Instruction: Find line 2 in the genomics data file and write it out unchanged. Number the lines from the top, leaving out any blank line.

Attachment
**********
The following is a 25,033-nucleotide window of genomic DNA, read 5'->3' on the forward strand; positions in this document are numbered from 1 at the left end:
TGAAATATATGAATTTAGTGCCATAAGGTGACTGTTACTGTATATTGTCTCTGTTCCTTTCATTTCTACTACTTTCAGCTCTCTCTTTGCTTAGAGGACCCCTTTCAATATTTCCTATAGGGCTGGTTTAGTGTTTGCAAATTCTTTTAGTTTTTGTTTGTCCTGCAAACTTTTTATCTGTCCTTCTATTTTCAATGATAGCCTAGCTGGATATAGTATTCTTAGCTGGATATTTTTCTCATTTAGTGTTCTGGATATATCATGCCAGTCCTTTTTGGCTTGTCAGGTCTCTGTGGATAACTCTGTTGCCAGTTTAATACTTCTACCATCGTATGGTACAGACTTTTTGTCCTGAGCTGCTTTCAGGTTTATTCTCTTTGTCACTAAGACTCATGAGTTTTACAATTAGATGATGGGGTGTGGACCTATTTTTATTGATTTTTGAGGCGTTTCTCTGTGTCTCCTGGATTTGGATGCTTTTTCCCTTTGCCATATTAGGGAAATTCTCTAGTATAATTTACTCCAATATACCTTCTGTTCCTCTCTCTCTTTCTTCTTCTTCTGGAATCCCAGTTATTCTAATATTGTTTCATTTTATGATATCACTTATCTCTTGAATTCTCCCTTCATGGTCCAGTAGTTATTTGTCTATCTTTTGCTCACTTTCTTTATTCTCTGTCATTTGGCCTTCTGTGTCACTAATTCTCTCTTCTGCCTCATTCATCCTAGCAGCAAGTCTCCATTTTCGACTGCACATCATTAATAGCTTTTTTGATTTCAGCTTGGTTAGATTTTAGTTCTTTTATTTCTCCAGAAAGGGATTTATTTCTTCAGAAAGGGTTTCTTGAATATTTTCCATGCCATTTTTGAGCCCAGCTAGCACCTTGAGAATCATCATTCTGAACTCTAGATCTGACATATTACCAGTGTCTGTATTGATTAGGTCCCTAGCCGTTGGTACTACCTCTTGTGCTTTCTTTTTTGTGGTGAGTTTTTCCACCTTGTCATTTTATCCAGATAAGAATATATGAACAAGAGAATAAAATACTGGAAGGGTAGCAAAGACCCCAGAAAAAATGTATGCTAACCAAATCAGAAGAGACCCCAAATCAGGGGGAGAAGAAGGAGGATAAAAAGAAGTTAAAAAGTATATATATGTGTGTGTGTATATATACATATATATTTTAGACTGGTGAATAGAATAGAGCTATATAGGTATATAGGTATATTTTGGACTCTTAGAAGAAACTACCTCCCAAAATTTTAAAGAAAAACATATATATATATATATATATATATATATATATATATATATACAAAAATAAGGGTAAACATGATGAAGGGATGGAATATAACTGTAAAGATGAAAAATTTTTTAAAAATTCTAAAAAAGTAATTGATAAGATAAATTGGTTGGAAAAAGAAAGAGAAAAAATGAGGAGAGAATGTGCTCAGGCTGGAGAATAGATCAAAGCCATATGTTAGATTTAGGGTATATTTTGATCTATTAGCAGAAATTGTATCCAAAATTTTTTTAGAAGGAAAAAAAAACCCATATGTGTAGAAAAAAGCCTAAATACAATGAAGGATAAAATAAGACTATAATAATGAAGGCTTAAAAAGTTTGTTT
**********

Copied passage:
TGAAATATATGAATTTAGTGCCATAAGGTGACTGTTACTGTATATTGTCTCTGTTCCTTTCATTTCTACTACTTTCAGCTCTCTCTTTGCTTAGAGGACCCCTTTCAATATTTCCTATAGGGCTGGTTTAGTGTTTGCAAATTCTTTTAGTTTTTGTTTGTCCTGCAAACTTTTTATCTGTCCTTCTATTTTCAATGATAGCCTAGCTGGATATAGTATTCTTAGCTGGATATTTTTCTCATTTAGTGTTCTGGATATATCATGCCAGTCCTTTTTGGCTTGTCAGGTCTCTGTGGATAACTCTGTTGCCAGTTTAATACTTCTACCATCGTATGGTACAGACTTTTTGTCCTGAGCTGCTTTCAGGTTTATTCTCTTTGTCACTAAGACTCATGAGTTTTACAATTAGATGATGGGGTGTGGACCTATTTTTATTGATTTTTGAGGCGTTTCTCTGTGTCTCCTGGATTTGGATGCTTTTTCCCTTTGCCATATTAGGGAAATTCTCTAGTATAATTTACTCCAATATACCTTCTGTTCCTCTCTCTCTTTCTTCTTCTTCTGGAATCCCAGTTATTCTAATATTGTTTCATTTTATGATATCACTTATCTCTTGAATTCTCCCTTCATGGTCCAGTAGTTATTTGTCTATCTTTTGCTCACTTTCTTTATTCTCTGTCATTTGGCCTTCTGTGTCACTAATTCTCTCTTCTGCCTCATTCATCCTAGCAGCAAGTCTCCATTTTCGACTGCACATCATTAATAGCTTTTTTGATTTCAGCTTGGTTAGATTTTAGTTCTTTTATTTCTCCAGAAAGGGATTTATTTCTTCAGAAAGGGTTTCTTGAATATTTTCCATGCCATTTTTGAGCCCAGCTAGCACCTTGAGAATCATCATTCTGAACTCTAGATCTGACATATTACCAGTGTCTGTATTGATTAGGTCCCTAGCCGTTGGTACTACCTCTTGTGCTTTCTTTTTTGTGGTGAGTTTTTCCACCTTGTCATTTTATCCAGATAAGAATATATGAACAAGAGAATAAAATACTGGAAGGGTAGCAAAGACCCCAGAAAAAATGTATGCTAACCAAATCAGAAGAGACCCCAAATCAGGGGGAGAAGAAGGAGGATAAAAAGAAGTTAAAAAGTATATATATGTGTGTGTGTATATATACATATATATTTTAGACTGGTGAATAGAATAGAGCTATATAGGTATATAGGTATATTTTGGACTCTTAGAAGAAACTACCTCCCAAAATTTTAAAGAAAAACATATATATATATATATATATATATATATATATATATATATACAAAAATAAGGGTAAACATGATGAAGGGATGGAATATAACTGTAAAGATGAAAAATTTTTTAAAAATTCTAAAAAAGTAATTGATAAGATAAATTGGTTGGAAAAAGAAAGAGAAAAAATGAGGAGAGAATGTGCTCAGGCTGGAGAATAGATCAAAGCCATATGTTAGATTTAGGGTATATTTTGATCTATTAGCAGAAATTGTATCCAAAATTTTTTTAGAAGGAAAAAAAAACCCATATGTGTAGAAAAAAGCCTAAATACAATGAAGGATAAAATAAGACTATAATAATGAAGGCTTAAAAAGTTTGTTT